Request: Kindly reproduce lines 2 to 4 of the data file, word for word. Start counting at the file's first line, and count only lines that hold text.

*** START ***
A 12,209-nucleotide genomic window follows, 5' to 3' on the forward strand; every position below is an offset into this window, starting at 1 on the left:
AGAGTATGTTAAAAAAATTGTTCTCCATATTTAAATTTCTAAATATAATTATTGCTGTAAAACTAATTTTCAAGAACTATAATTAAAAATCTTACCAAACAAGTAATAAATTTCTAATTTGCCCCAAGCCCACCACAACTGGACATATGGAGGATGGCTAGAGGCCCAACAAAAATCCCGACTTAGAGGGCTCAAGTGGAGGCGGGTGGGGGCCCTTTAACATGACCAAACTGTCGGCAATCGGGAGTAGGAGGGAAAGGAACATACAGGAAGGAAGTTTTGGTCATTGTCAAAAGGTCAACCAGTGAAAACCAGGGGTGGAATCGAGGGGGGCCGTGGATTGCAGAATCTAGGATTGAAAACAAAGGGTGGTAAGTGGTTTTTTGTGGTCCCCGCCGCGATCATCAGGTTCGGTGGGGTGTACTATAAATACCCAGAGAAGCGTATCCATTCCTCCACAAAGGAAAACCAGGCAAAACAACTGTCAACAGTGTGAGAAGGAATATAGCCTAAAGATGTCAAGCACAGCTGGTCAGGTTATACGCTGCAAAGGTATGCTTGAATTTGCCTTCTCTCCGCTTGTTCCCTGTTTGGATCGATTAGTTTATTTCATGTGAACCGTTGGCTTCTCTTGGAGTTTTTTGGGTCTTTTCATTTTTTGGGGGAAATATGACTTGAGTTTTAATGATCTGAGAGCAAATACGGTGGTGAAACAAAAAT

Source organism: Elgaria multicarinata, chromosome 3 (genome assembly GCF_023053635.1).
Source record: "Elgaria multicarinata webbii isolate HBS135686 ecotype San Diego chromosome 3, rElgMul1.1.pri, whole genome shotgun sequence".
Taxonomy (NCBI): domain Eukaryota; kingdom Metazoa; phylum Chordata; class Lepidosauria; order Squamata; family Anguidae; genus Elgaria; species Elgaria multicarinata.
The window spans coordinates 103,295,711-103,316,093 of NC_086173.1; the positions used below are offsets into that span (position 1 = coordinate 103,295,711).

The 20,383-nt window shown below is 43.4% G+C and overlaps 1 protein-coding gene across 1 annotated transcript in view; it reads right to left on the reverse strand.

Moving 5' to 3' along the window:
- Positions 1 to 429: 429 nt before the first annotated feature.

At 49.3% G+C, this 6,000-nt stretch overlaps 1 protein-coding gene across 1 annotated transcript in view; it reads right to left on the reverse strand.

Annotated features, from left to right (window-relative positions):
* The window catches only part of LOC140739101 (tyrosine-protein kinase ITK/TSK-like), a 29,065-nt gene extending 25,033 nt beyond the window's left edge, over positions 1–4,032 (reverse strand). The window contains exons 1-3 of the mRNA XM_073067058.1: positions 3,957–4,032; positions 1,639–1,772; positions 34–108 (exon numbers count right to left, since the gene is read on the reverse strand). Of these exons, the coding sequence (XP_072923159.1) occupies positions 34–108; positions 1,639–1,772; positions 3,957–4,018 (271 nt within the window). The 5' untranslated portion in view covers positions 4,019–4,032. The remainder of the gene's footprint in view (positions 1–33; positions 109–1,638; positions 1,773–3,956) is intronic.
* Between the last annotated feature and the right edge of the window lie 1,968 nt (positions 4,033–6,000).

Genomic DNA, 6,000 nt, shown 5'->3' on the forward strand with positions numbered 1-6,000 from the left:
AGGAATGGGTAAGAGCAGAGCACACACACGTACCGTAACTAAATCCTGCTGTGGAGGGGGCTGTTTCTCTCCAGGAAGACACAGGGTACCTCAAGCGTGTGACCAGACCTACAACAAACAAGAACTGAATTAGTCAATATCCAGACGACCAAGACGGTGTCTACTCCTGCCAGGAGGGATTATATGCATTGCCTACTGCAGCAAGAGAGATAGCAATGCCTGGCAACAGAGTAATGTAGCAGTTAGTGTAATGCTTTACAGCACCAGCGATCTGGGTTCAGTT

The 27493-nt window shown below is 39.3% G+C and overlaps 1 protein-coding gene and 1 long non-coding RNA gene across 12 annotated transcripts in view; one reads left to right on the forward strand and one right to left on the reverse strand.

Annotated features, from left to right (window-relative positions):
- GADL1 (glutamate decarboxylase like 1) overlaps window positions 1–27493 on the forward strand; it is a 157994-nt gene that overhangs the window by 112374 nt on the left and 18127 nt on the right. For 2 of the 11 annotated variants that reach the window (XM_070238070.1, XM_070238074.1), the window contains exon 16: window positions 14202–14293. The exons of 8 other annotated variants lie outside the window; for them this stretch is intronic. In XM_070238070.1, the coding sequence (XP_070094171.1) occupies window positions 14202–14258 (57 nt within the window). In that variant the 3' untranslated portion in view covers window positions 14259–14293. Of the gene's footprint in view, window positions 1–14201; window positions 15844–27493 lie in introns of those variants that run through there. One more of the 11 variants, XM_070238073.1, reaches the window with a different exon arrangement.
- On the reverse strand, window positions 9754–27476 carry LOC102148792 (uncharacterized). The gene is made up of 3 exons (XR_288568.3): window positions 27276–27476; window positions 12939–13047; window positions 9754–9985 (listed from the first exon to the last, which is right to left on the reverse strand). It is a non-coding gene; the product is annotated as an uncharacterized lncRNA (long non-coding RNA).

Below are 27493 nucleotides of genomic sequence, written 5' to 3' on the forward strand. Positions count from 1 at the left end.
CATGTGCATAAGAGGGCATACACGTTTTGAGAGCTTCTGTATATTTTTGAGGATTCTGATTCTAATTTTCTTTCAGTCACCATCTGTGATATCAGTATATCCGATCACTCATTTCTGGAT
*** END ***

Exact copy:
AGAGTATGTTAAAAAAATTGTTCTCCATATTTAAATTTCTAAATATAATTATTGCTGTAAAACTAATTTTCAAGAACTATAATTAAAAATCTTACCAAACAAGTAATAAATTTCTAATTTGCCCCAAGCCCACCACAACTGGACATATGGAGGATGGCTAGAGGCCCAACAAAAATCCCGACTTAGAGGGCTCAAGTGGAGGCGGGTGGGGGCCCTTTAACATGACCAAACTGTCGGCAATCGGGAGTAGGAGGGAAAGGAACATACAGGAAGGAAGTTTTGGTCATTGTCAAAAGGTCAACCAGTGAAAACCAGGGGTGGAATCGAGGGGGGCCGTGGATTGCAGAATCTAGGATTGAAAACAAAGGGTGGTAAGTGGTTTTTTGTGGTCCCCGCCGCGATCATCAGGTTCGGTGGGGTGTACTATAAATACCCAGAGAAGCGTATCCATTCCTCCACAAAGGAAAACCAGGCAAAACAACTGTCAACAGTGTGAGAAGGAATATAGCCTAAAGATGTCAAGCACAGCTGGTCAGGTTATACGCTGCAAAGGTATGCTTGAATTTGCCTTCTCTCCGCTTGTTCCCTGTTTGGATCGATTAGTTTATTTCATGTGAACCGTTGGCTTCTCTTGGAGTTTTTTGGGTCTTTTCATTTTTTGGGGGAAATATGACTTGAGTTTTAATGATCTGAGAGCAAATACGGTGGTGAAACAAAAAT

Source organism: Elgaria multicarinata, chromosome 3 (genome assembly GCF_023053635.1).
Source record: "Elgaria multicarinata webbii isolate HBS135686 ecotype San Diego chromosome 3, rElgMul1.1.pri, whole genome shotgun sequence".